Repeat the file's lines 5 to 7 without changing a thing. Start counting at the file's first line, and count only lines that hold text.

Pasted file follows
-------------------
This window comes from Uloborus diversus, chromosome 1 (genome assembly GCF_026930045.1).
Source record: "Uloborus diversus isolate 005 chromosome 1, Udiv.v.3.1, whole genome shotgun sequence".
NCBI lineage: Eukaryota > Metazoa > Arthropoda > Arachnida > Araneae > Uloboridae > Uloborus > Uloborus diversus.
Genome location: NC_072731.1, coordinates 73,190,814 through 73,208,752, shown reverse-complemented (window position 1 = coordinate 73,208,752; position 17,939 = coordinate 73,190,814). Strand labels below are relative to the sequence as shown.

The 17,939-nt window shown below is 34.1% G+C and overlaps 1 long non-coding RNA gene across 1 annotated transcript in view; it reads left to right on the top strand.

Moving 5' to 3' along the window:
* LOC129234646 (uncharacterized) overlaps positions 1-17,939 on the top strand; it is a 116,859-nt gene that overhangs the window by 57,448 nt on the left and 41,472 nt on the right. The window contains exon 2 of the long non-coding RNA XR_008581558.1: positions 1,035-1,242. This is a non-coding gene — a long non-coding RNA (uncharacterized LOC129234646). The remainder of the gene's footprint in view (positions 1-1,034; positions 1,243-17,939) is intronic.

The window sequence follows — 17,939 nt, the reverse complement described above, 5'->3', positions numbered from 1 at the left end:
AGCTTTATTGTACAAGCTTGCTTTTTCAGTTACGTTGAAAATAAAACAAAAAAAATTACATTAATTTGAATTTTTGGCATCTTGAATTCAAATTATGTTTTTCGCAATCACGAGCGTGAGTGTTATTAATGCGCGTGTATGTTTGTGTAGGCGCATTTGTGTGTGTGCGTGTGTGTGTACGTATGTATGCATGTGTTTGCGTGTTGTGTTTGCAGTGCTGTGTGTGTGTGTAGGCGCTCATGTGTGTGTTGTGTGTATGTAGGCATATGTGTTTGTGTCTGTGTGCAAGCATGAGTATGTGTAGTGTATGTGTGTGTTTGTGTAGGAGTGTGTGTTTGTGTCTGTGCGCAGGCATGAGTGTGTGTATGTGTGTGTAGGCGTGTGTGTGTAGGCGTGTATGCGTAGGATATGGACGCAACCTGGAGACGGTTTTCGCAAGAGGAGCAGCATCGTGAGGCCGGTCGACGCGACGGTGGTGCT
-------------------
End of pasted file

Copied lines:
The 17,939-nt window shown below is 34.1% G+C and overlaps 1 long non-coding RNA gene across 1 annotated transcript in view; it reads left to right on the top strand.

Moving 5' to 3' along the window:
* LOC129234646 (uncharacterized) overlaps positions 1-17,939 on the top strand; it is a 116,859-nt gene that overhangs the window by 57,448 nt on the left and 41,472 nt on the right. The window contains exon 2 of the long non-coding RNA XR_008581558.1: positions 1,035-1,242. This is a non-coding gene — a long non-coding RNA (uncharacterized LOC129234646). The remainder of the gene's footprint in view (positions 1-1,034; positions 1,243-17,939) is intronic.